Britons saving more amid debt fears

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The Independent Online

A steady stream of bad news about the pensions crisis and the UK's debt mountain has finally persuaded Britons to save more. Savers put more cash into building society accounts in January than they have since 2001, the Building Societies Association (BSA) said yesterday.

The BSA said the total amount invested in savings accounts last month rose by £212m, a significant turnaround on January 2005, when savers actually withdrew £299m of cash.

January is typically the worst month of the year for savings, as people raid their accounts to pay credit card bills and Christmas-related debts. But Adrian Coles, the BSA's director-general, said there had been a significant "mood change" among savers.

"The housing market has calmed down, as has most people's appetite for taking on more debt," Mr Coles said. "People have finally decided they need to save more for the future, even if they don't use pension schemes to put money by."

Alex Bannister, at Nationwide, the country's largest building society, said consumers had become increasingly cautious. "People have become concerned about rising costs, such as higher energy bills, and they have decided to save more to protect themselves," he said. "Also, disposable incomes have risen and with continuing low interest rates, mortgage repayments are less demanding."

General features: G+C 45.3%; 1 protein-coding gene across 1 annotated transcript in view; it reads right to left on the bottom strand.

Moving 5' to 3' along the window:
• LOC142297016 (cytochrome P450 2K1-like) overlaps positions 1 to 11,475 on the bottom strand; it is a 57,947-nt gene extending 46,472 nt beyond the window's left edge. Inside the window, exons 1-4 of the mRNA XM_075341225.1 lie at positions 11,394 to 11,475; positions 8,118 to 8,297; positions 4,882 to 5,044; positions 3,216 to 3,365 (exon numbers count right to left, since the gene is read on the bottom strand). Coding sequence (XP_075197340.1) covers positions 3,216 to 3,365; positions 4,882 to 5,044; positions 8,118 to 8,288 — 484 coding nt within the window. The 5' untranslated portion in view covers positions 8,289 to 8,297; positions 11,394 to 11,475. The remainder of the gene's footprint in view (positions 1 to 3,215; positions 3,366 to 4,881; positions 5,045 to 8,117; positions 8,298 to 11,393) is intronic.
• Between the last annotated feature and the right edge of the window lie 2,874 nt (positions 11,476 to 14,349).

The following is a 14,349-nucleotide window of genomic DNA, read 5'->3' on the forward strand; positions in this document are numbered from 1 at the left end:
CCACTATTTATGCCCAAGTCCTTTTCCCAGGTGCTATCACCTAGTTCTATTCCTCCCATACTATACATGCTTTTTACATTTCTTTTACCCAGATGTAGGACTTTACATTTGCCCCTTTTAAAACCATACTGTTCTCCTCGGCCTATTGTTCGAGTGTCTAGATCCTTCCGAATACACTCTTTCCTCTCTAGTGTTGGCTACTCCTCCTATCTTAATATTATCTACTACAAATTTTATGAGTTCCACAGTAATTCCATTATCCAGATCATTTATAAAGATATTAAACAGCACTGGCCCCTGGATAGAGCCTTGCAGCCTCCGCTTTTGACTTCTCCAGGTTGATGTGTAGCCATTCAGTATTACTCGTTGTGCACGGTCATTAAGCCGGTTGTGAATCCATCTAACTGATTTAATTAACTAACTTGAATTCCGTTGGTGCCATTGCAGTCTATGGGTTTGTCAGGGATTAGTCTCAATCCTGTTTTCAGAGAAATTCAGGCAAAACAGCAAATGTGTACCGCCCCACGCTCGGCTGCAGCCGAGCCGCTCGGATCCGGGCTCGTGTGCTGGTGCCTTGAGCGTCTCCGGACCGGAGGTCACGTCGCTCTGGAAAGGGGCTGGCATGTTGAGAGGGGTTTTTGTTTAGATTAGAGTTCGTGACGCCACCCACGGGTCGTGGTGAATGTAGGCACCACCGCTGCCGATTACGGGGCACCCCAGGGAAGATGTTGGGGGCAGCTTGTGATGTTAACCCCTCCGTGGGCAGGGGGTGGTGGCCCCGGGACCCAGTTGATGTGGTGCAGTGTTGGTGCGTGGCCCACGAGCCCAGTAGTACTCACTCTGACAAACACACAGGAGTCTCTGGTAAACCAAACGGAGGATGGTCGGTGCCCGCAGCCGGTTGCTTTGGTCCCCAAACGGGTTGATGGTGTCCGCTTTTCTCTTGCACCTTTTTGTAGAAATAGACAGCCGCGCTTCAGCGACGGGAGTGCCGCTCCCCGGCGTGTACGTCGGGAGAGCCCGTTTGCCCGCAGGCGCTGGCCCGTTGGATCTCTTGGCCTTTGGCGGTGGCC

Philip Stubbins, at Britannia Building Society, said tax breaks and competition between savings providers had also boosted the sector.

"Cash individual savings accounts paying tax-free interest have been a major theme," he said. "There has also been a marked proliferation of new accounts, such as regular savings vehicles, paying interest rates that stand out."

Cash ISAs took in £51m of savers' money last month according to the BSA, a 34 per cent increase on January 2005's total of £41m.

The latest savings figures are further evidence that the UK's savings ratio - the proportion of household income saved - is creeping up. The most recent Government estimates, for the third quarter of 2005, put the savings ratio at 5.5 per cent, up from a low of 4.1 per cent in early 2004.

Last week, Barclays became the latest bank to launch a regular savings account with a headline-grabbing rate of 10 per cent - following in the footsteps of Halifax and Alliance & Leicester. However, strenuous terms and conditions are attached to the accounts.

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